Energy Woes Drive India to Innovate

TIMES STAFF WRITER

In matters of bad air and blackouts, India has a good head start on California.

Indians have suffered chronic electricity shortages, and thickening smog, for so many years now that power cuts and pollution have joined death and taxes as the sad certainties of life.

When the need for electricity is heaviest--such as summer days, when the capital, New Delhi, can heat up to more than 115 degrees--the national power supply falls about 20% short of demand. It makes for some nasty scenes.

"The electricity shortage is so severe that if a dead body is put inside a crematorium and the electricity fails, the dead body will remain there for a long time, and this is very inhuman," said Madan Mohan Joshi, 61. "In Delhi, I have seen this happen myself."

India's energy crisis irked Joshi so much that the former air force commodore came out of retirement to join a group of energy conservation evangelists searching for eco-friendly solutions to India's worsening crisis.

One invention in the works is a crematorium that runs on smokeless gas produced from wood chips burned at intense heat, so that the dead can at least count on a clean exit.

Yet for all the awful things that Joshi has seen as India's power grid cracks under the strain, he was shocked to hear that California is facing the same problem. Perhaps, he politely offered, India might be of some help?

Joshi is the administrative chief of an eco-retreat in Gual Pahari, on the outskirts of New Delhi, that tests and teaches new ways to cut demand for conventional energy supplies.

It's the brainchild of Rajend Kumar Pachauri, who went to the U.S. to get a doctoral degree in economics, and another one in engineering, and returned to India as a guru of energy conservation in a country where it is rare to be this environmentally aware.

Pachauri, director-general of the nonprofit Tata Energy Research Institute in New Delhi, took a 90-acre stretch of rock-strewn scrub and turned it into a lush green showcase for sustainable development.

"There is a very small difference between being a fool and a courageous man--he is a courageous man," Joshi said, adding: "It is a challenge. This is what my teacher [Pachauri] said: 'Let us show the foreigners that as a poor country, we will do it.' "

The retreat's 30-room hostel and conference center has produced all of its own power since opening nearly a year ago. In a pond on the grounds, the roots of reeds clean sewage and other waste water--which, in just 11 hours, is safe enough for bathing, or irrigating the campus lawn.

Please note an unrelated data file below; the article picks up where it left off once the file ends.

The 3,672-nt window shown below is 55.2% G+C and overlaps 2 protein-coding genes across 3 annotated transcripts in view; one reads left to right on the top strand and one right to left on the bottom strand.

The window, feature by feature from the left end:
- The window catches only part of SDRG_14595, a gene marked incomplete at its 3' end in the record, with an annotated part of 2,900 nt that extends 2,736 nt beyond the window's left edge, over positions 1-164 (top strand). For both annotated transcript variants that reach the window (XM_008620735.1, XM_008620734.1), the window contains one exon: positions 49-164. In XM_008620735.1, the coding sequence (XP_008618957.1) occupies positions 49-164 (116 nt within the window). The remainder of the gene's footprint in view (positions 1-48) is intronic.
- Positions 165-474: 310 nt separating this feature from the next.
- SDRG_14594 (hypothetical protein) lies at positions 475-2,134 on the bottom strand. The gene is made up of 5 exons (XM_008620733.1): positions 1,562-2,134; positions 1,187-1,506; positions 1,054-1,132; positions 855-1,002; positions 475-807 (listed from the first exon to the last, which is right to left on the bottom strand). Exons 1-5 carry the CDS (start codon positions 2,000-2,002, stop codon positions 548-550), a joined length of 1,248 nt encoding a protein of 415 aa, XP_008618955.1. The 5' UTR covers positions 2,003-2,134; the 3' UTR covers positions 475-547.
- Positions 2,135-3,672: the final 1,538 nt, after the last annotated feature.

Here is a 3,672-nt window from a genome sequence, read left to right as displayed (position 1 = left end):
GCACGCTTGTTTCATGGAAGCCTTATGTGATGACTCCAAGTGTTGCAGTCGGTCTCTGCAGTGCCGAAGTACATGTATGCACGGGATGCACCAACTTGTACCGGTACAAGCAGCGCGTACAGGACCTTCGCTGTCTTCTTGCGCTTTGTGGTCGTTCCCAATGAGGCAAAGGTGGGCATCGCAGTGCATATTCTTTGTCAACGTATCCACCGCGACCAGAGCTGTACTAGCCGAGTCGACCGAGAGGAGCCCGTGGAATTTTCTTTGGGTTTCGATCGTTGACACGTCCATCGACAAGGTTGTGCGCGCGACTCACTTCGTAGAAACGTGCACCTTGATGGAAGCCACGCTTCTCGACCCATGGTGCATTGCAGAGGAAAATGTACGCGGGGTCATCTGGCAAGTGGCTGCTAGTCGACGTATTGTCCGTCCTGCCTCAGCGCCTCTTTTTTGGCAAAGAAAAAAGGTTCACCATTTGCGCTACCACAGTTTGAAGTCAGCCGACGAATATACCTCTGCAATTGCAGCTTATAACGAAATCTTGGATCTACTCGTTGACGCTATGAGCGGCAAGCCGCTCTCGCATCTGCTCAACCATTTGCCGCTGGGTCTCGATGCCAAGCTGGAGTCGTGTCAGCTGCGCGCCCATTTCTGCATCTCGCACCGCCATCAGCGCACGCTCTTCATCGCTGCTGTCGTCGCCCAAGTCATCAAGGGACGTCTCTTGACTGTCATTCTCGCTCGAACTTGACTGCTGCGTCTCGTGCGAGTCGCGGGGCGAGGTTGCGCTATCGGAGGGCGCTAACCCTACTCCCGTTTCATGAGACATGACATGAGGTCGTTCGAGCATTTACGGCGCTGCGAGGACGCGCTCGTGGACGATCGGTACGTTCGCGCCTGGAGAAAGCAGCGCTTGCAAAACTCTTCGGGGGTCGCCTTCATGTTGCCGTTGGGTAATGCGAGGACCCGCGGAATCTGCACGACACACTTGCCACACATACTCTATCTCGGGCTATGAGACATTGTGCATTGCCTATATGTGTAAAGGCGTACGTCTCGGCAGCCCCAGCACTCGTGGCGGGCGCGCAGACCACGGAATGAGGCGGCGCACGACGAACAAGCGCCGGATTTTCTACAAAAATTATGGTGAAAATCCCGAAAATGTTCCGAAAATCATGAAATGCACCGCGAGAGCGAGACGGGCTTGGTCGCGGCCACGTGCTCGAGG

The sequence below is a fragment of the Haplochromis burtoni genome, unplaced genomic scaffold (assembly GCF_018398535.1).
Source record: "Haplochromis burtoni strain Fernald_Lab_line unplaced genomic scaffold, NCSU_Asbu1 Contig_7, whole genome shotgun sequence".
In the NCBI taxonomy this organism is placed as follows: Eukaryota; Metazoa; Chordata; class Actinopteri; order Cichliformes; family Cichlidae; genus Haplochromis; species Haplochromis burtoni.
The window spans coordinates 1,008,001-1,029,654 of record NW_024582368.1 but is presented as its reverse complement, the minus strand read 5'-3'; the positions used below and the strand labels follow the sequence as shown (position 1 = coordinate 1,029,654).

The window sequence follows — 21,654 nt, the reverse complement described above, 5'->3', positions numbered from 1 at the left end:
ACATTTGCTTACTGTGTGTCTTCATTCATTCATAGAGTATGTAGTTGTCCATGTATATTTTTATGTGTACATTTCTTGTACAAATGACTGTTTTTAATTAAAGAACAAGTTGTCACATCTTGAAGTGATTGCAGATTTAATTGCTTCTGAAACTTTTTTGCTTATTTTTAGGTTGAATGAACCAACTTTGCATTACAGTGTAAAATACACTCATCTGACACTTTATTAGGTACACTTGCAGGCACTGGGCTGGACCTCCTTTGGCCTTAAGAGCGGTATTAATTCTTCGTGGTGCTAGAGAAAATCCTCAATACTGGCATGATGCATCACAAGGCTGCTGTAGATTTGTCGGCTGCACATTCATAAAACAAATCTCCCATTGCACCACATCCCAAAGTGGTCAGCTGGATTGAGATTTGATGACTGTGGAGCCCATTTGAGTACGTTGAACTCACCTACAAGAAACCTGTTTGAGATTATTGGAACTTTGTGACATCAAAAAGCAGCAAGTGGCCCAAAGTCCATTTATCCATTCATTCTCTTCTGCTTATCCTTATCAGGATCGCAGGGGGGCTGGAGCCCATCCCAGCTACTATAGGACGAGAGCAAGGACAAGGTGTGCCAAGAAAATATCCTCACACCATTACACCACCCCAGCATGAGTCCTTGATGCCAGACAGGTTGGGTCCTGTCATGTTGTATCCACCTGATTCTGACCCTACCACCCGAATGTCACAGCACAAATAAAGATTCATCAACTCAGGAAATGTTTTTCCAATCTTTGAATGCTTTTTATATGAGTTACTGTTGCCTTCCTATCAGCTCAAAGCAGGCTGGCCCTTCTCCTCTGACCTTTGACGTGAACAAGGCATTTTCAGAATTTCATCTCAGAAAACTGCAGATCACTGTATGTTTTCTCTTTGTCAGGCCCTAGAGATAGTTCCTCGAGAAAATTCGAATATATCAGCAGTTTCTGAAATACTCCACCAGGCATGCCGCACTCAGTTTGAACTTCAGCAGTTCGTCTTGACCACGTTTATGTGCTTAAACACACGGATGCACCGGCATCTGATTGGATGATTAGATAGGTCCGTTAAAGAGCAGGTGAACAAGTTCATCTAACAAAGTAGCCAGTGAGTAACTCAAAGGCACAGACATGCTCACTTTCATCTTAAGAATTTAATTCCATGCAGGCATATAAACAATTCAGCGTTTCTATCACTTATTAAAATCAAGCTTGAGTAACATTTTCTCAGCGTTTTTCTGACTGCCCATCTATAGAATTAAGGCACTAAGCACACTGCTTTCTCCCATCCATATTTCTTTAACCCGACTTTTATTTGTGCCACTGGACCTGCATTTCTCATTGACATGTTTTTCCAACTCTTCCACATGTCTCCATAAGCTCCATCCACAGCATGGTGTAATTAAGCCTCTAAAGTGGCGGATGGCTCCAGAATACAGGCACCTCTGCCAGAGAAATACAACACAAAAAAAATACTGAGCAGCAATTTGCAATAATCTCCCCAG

Although no one has tried drinking the water yet, a little chlorine would make it potable, Joshi said.

The complex was completely Indian-made and designed except, Joshi said, for a tiny bit of German circuitry in the battery room where solar power is stored.

To stay free of New Delhi's wretched power grid, the retreat gets all of its energy from converted diesel generators and the sun. The generators run mainly on the clean-burning gas produced from wood chips that come from the campus' own three-acre "energy plantation" of fast-growing acacia trees.

Joshi is proudest of the way the center keeps its guests cool. Outside in June, a midday breeze feels like a blast from a giant hair dryer. An underground fan sucks the hot air into a tunnel about four yards beneath the campus' manicured lawn.

In the time the air travels the length of the tunnel, or about 75 yards, it cools from about 115 degrees to 82 degrees. The temperature drops a little more as the breeze passes through damp pads of cellulose or wood shavings--called air washers--before rising up into the guest rooms.

It isn't enough to turn a hot room air-conditioner chilly, but the effect is comfortable, without any of the ozone-depleting Freon that regular air conditioners here use, and with a tiny fraction of the power.

Still, Joshi and his team are eager to win converts, so they are now installing a few regular air conditioners to cool the breeze a few degrees more, especially when monsoon rains make the air so humid that it becomes a heat sponge.

The complex cost about $890,000 to build, or about 60% more than conventional buildings of the same size, Joshi said. The Indian-made solar panels are the most expensive component but will pay for themselves in free electricity within 10 years, he added.

In India, where dealing with breakdowns is a way of life, Joshi said people believe only in technology that they can see working, long after the ribbon-cutting ceremonies are forgotten.

His energy conservation retreat is not only still going strong but will soon expand into a scientists' village of 142 homes, where researchers will try to turn their experiments in clean living into a lifestyle.

Watson was recently on assignment in Gual Pahari.

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